(…) It continues today Valentina G. Levy’s 2-part essay, review of the exhibition The Future is Now, curated by Yi Soojung, dedicated to new media art in Korea, and currently being hosted at Rome’s MAXXI Museum. The first portion of her article (which you can access here) analyses the first two of the exhibit’s four thematic and chronological sections. An historical-political outline of Korea as well as the work and the role of Korean artist Nam June Paik, internationally acknowledged as the father of video art, introduce the rising of new media art production in Korea. The article continues from here to venture into the last two section of the exhibition where we encounter to the most recent artistic experiences which were formed by the encounter between art and technology, the result of which is a portrait of industrialized and computerized Korea.
The third section of the exhibition, Internet and the expansion of New-Media Art, focuses upon the digital revolution and the diffusion of concepts like cyberspace and connectivity. Works featured in this section are by artists born in or around the 1970s who were professionally active by the mid-90s, the period in which South Korea began to feel the effects of the economic crisis resulting from the Japanese asset price bubble followed by the financial crisis throughout Southeast Asia. In comparison with the previous generation, the artists presented in this section have a different approach to video-art since it was now seen as an autonomous form of expression.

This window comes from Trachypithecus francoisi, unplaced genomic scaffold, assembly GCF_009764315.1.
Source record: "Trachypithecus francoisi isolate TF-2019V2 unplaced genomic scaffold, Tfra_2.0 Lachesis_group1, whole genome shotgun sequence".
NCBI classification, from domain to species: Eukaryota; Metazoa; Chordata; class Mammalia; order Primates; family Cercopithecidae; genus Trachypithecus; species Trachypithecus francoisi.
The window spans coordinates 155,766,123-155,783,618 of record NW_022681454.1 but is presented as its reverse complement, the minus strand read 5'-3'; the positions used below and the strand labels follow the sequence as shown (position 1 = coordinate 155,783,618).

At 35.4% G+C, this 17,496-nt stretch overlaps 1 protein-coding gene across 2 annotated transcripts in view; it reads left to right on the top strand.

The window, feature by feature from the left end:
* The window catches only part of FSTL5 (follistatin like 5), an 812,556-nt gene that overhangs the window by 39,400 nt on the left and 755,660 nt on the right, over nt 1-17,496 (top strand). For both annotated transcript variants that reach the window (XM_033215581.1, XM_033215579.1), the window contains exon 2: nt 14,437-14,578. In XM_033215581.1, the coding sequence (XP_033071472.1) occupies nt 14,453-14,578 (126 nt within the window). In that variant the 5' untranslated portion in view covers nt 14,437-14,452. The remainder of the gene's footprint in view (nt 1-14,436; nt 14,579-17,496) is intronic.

The priority of these artists seems to be the use new technology as a tool for a consideration of political, social and environmental issues linked to the rapid changes involving the country from the 1980s to the beginning of the new millennium. The Weight of Hands, by Minouk Lim (b. 1968) is a video filmed exclusively with a heat detection camera in which the artist filmed a group of people touring the Ipo Bo artificial lake and some of the nearby residential complexes. The creation of this artificial lake was part of the Four Major Rivers Restoration Project, an ambitious and controversial environmental engineering project promoted by President Myung-Bak Lee with the aim of creating a kind of waterway connecting Seoul to Busan. Although not directly cited by Minouk Lim, the project so bitterly criticized by environmental groups and the Korean Episcopalian Conference (who depict it as a source of inevitable hydro-geological disasters) becomes the setting for his The Weight of Hands. Indeed, Lim’s video is an invitation to undertake this work with more than just our sense of sight. Above all, it is man’s intentional deletion of the natural landscape and environment.
This issue is linked to another work on display in the same section of this exhibit: Euphoric Drive, a computer animation in which artist Biho Ryu (b. 1970) would have spectators travel upon a road in the middle of a golden virtual landscape. All natural elements on the mountains and roadsides used as background have been deleted. Along the way, the spectator encounters only profiles of factories and billboards advertising international brands such as KIA Motors, IBM, SK Telecom etc.